July 10, 2017
Hugo Voting: Best Novella (or, The Little Novels That Could)
The nominees for Best Novella:
The Ballad of Black Tom, by Victor LaValle (Tor.com publishing)
The Dream-Quest of Vellitt Boe, by Kij Johnson (Tor.com publishing)
Every Heart a Doorway, by Seanan McGuire (Tor.com publishing)
Penric and the Shaman, by Lois McMaster Bujold (Spectrum Literary Agency)
A Taste of Honey, by Kai Ashante Wilson (Tor.com publishing)
This Census-Taker, by China Miéville (Del Rey / Picador)
I have a bit of an edge here, as I've already read and reviewed all but one of these! So I'm going to quote a bit from my Goodreads reviews.
7) This Census-Taker
From various descriptions I've read of this, I figured I would bounce off it, and sure enough, that's what I did. I did give it a hundred pages, but since it still seemed to be a meandering mess and I had yet to care about any of the characters, I set it aside.
6) A Taste of Honey
I didn't like this at all. I gave it only one star. Between the frothy, artsy-fartsy writing, a vain arrogant peacock of a protagonist who grated on me to no end, and the fact that [rot-13] guerr-sbheguf bs guvf obbx gheaf bhg gb or abguvat zber guna na nygreangr gvzryvar qernz, juvpu zrnaf gur punenpgre V yvxrq orfg arire rkvfgrq...bah. No thank you.
5) No Award
4) Penric and the Shaman
The first novella in this series, Penric's Demon, is a delight. This one, not so much. For me, that was entirely due to the fact that we didn't spend very much time inside Penric's head. The World of the Five Gods is, as always, quite interesting, but this is just so-so.
3) The Ballad of Black Tom
This was just half of a good book, suffering from what was, to me, an unnecessary POV shift part of the way through. It's the first of two Lovecraft reimaginings on this year's ballot, a retelling of the (in)famous "The Horror At Red Hook." It's unfortunate; with a little tighter storytelling, this could have been great.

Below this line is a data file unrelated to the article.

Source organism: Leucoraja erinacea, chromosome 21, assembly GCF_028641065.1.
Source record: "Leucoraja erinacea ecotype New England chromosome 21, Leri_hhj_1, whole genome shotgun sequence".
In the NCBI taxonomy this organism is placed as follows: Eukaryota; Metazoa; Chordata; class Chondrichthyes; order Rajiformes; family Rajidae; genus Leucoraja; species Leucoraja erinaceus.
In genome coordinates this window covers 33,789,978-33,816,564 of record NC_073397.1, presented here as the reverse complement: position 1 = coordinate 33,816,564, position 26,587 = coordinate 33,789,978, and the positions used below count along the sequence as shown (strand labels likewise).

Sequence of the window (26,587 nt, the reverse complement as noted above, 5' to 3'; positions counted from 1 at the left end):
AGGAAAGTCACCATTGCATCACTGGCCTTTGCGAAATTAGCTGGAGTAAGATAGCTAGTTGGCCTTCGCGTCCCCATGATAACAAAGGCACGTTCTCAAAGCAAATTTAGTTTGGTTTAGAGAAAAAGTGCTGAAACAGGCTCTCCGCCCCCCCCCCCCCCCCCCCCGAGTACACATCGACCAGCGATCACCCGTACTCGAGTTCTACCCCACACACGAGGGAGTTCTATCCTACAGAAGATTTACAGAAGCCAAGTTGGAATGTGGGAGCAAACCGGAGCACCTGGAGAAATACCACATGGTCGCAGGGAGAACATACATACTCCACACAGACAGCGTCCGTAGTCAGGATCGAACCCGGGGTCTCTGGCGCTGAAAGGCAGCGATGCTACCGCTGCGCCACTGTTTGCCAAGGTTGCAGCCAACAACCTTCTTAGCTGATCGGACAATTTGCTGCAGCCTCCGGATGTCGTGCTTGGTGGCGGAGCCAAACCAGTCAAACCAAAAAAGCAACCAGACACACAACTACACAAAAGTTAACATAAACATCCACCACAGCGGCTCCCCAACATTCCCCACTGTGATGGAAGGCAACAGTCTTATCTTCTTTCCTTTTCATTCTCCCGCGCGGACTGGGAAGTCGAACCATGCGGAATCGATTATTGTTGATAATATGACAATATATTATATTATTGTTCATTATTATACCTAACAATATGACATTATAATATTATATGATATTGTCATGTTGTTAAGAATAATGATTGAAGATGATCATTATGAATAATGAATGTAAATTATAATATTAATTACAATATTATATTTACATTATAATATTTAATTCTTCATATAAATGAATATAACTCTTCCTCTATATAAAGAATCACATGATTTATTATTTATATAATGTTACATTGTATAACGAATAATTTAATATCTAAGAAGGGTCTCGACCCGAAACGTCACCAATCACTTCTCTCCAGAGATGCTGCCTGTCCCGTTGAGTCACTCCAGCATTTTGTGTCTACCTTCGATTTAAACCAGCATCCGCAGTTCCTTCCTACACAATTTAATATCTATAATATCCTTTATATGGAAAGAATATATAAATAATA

2) Every Heart a Doorway
I gave this a solid four stars. This is a story for everyone who didn't fit in, who found their place in the world (or rather in a different world) and was violently pulled out of it, and who would do anything to get back. There's a murder mystery, but that's not the most interesting part of this; the characters shine here, and this story is exactly the length it needs to be.
1) The Dream-Quest of Vellitt Boe
This is definitely at the top of my heap, starting with the main character: 55-year-old Vellitt Boe, a middle-aged woman in charge of her own story, and determined not to be a footnote to a man's. This is again a retelling of one of H.P. Lovecraft's stories, "The Dream Quest of Unknown Kadath," but my not having read its predecessor didn't stop me from thoroughly enjoying this tale. The ending is somewhat abrupt, but that's a minor quibble; the journey itself is the point, and I would love to see what Vellitt does next.
Next up: Best Related Work